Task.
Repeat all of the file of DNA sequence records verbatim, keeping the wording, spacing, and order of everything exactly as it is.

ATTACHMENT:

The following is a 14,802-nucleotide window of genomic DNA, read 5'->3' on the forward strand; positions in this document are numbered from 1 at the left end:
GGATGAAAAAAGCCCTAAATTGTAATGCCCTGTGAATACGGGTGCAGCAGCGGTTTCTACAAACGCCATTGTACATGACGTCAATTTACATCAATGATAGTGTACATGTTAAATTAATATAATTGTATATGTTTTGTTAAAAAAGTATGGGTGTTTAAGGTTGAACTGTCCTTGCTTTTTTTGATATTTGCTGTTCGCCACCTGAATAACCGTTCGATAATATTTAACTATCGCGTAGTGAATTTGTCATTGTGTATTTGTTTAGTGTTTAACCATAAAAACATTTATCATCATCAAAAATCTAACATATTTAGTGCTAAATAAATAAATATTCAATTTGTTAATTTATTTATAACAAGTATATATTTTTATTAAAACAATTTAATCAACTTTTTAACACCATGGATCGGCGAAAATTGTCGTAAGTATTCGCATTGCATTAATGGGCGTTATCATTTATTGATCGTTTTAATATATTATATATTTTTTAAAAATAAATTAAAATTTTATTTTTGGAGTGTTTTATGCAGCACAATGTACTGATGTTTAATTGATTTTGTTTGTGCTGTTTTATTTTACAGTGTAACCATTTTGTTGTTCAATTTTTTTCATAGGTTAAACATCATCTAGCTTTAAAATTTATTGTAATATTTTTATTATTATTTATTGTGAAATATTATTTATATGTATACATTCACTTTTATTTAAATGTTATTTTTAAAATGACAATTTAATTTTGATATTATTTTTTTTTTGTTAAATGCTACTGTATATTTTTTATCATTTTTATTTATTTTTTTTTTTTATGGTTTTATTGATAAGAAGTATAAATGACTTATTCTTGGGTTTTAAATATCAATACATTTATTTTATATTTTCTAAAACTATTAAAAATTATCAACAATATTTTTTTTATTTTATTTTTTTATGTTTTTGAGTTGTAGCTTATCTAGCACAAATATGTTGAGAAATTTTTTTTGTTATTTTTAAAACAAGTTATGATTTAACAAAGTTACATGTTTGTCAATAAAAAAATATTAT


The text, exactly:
The following is a 14,802-nucleotide window of genomic DNA, read 5'->3' on the forward strand; positions in this document are numbered from 1 at the left end:
GGATGAAAAAAGCCCTAAATTGTAATGCCCTGTGAATACGGGTGCAGCAGCGGTTTCTACAAACGCCATTGTACATGACGTCAATTTACATCAATGATAGTGTACATGTTAAATTAATATAATTGTATATGTTTTGTTAAAAAAGTATGGGTGTTTAAGGTTGAACTGTCCTTGCTTTTTTTGATATTTGCTGTTCGCCACCTGAATAACCGTTCGATAATATTTAACTATCGCGTAGTGAATTTGTCATTGTGTATTTGTTTAGTGTTTAACCATAAAAACATTTATCATCATCAAAAATCTAACATATTTAGTGCTAAATAAATAAATATTCAATTTGTTAATTTATTTATAACAAGTATATATTTTTATTAAAACAATTTAATCAACTTTTTAACACCATGGATCGGCGAAAATTGTCGTAAGTATTCGCATTGCATTAATGGGCGTTATCATTTATTGATCGTTTTAATATATTATATATTTTTTAAAAATAAATTAAAATTTTATTTTTGGAGTGTTTTATGCAGCACAATGTACTGATGTTTAATTGATTTTGTTTGTGCTGTTTTATTTTACAGTGTAACCATTTTGTTGTTCAATTTTTTTCATAGGTTAAACATCATCTAGCTTTAAAATTTATTGTAATATTTTTATTATTATTTATTGTGAAATATTATTTATATGTATACATTCACTTTTATTTAAATGTTATTTTTAAAATGACAATTTAATTTTGATATTATTTTTTTTTTGTTAAATGCTACTGTATATTTTTTATCATTTTTATTTATTTTTTTTTTTTATGGTTTTATTGATAAGAAGTATAAATGACTTATTCTTGGGTTTTAAATATCAATACATTTATTTTATATTTTCTAAAACTATTAAAAATTATCAACAATATTTTTTTTATTTTATTTTTTTATGTTTTTGAGTTGTAGCTTATCTAGCACAAATATGTTGAGAAATTTTTTTTGTTATTTTTAAAACAAGTTATGATTTAACAAAGTTACATGTTTGTCAATAAAAAAATATTAT